Ornate checkered beetle. Photo: Sue Anderson.
Ornate checkered beetle. Photo: Sue Anderson.
Ornate Checkered Beetle (Trichodes ornatus)
The ornate checkered beetle has a long, slender body with yellow and black markings that mimic a wasp to deter predators. They also have club antennae (notice the knob on the end of their antennae in the photo to the left). There are subspecies of ornate checkered beetles, including one that is mainly red and black.

These insects have an interesting life story. Females lay their eggs on flowers (a single one per flower), including on yarrow and buckwheat. When they hatch, they become parasitic to bee larvae. Once they are adults, they primarily eat pollen, but also prey on leafcutter, mason, and resin bees. Their appetite for pollen is noticeable as they are often seen covered in it!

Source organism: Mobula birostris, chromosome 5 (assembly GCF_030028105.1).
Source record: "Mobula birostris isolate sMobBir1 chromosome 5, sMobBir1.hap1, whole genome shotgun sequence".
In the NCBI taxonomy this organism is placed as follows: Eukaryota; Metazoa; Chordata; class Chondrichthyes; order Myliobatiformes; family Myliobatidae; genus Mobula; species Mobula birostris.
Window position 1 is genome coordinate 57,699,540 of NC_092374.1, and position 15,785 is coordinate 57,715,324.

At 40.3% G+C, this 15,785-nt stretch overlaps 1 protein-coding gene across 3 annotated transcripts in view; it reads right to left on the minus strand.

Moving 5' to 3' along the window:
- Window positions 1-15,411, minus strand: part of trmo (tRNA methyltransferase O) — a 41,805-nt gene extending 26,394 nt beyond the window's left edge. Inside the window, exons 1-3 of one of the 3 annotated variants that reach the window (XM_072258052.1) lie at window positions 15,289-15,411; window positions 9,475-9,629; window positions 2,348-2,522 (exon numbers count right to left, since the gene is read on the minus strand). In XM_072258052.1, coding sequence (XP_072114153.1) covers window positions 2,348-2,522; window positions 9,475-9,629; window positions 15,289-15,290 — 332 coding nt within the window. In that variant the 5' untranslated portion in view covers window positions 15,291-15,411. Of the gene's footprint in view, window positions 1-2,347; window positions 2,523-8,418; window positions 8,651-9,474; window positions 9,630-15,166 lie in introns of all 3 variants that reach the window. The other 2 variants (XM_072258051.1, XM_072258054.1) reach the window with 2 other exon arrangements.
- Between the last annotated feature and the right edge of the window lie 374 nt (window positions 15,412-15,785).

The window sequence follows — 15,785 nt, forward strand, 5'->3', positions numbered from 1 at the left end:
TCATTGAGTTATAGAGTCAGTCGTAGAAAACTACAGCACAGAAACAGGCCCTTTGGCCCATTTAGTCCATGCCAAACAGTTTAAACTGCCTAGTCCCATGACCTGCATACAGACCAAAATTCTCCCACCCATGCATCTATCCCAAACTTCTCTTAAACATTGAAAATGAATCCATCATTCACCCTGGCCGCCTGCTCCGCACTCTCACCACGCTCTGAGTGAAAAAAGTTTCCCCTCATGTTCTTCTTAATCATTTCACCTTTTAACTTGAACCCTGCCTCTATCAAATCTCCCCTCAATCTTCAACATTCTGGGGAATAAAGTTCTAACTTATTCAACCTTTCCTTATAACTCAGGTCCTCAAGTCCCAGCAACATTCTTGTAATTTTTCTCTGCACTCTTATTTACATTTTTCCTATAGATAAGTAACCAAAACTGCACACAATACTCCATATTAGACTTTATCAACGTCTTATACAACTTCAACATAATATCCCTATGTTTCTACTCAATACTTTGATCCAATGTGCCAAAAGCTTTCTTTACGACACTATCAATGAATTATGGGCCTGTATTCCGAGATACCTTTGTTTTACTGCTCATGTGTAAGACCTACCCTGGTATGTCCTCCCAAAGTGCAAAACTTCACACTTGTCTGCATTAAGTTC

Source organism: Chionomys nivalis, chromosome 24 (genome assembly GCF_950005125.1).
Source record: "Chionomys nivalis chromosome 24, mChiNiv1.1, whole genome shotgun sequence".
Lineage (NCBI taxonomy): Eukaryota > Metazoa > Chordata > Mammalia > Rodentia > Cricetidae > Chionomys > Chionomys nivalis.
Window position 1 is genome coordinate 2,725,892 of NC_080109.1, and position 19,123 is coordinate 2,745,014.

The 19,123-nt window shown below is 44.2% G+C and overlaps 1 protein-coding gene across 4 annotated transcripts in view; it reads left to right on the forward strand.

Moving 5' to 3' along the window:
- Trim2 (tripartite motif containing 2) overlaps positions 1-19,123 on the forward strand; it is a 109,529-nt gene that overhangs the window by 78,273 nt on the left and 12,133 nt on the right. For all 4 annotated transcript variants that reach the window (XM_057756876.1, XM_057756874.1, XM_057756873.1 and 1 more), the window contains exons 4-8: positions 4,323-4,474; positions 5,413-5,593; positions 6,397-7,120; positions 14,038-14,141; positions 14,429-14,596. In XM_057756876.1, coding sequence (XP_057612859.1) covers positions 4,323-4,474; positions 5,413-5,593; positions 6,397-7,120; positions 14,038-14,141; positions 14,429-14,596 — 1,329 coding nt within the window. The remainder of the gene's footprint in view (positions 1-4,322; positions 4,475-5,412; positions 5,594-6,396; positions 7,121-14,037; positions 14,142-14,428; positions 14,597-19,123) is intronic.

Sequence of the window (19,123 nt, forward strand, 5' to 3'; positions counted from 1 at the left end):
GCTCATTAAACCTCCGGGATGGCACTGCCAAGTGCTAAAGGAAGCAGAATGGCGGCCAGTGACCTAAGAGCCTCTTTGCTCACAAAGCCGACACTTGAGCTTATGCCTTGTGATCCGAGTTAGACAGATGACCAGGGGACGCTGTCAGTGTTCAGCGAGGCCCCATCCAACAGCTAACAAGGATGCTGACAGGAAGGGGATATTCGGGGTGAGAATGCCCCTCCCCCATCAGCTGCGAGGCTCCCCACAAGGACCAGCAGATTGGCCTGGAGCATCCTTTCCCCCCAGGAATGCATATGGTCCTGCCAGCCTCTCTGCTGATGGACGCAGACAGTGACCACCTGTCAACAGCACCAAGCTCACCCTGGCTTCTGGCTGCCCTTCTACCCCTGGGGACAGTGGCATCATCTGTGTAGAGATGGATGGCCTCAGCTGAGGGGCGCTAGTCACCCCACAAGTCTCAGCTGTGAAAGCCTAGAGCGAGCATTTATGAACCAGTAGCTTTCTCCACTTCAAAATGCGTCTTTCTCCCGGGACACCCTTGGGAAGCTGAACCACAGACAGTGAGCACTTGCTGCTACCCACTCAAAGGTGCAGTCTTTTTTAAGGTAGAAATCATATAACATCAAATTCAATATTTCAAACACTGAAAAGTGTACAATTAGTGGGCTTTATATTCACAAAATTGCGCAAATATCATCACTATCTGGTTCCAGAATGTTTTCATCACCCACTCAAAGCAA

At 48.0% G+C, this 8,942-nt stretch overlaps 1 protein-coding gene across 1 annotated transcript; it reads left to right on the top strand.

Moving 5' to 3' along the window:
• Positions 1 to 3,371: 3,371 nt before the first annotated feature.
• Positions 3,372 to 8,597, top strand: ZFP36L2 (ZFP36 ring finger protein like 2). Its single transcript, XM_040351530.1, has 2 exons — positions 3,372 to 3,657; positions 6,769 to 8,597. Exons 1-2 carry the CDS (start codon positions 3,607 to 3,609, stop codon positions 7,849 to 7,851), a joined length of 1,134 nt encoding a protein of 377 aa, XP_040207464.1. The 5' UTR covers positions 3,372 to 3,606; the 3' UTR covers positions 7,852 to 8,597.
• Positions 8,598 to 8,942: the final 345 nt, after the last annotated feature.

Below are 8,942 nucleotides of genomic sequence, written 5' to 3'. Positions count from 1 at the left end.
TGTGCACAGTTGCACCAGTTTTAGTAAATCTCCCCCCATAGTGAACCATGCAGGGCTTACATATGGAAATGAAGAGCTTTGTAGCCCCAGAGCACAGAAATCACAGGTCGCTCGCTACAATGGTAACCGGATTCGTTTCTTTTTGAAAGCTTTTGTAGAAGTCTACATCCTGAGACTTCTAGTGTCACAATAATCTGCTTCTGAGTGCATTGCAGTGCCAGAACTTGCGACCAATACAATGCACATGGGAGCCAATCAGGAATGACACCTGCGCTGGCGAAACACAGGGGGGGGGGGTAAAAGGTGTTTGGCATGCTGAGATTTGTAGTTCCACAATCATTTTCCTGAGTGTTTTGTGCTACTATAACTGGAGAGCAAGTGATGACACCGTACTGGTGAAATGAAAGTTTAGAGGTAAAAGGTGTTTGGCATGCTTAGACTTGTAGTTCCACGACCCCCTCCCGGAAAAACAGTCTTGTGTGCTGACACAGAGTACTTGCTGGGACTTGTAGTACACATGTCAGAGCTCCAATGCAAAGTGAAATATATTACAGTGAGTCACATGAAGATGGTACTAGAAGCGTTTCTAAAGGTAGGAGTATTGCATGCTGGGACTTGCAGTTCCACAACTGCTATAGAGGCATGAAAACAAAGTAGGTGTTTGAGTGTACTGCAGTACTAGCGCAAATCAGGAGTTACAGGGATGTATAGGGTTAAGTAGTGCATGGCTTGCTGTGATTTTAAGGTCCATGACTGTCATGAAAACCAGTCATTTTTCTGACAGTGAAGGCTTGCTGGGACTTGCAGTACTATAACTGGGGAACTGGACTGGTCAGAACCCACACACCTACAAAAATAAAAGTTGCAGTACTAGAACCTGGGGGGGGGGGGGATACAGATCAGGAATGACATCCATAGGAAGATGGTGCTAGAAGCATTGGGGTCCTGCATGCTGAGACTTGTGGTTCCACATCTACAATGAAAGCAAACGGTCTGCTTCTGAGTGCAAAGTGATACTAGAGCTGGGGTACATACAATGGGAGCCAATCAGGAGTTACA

What about bats? Are we forgetting about bats? While bats are often mentioned as pollinators (and it’s true!), all of the bats in Central Oregon are insectivorous, eating insects instead of nectar. Bats that pollinate in the United States are limited to the Southwest as it is a tropical evolutionary trait.

Now that we’ve highlighted some of the pollinators in Central Oregon, what can you do to help them? Start by taking these steps:

3 Ways You Can Help Pollinators:

  1. Hold the chemicals. Pesticides, herbicides, and chemical fertilizers are detrimental to pollinators. Many of these chemicals seep into the cells of plants and become very harmful to the critters that rely on the leaves, nectar, and pollen for food. So if caterpillars are munching on sprayed leaves or insects are gathering nectar or pollen, they can get sick and die.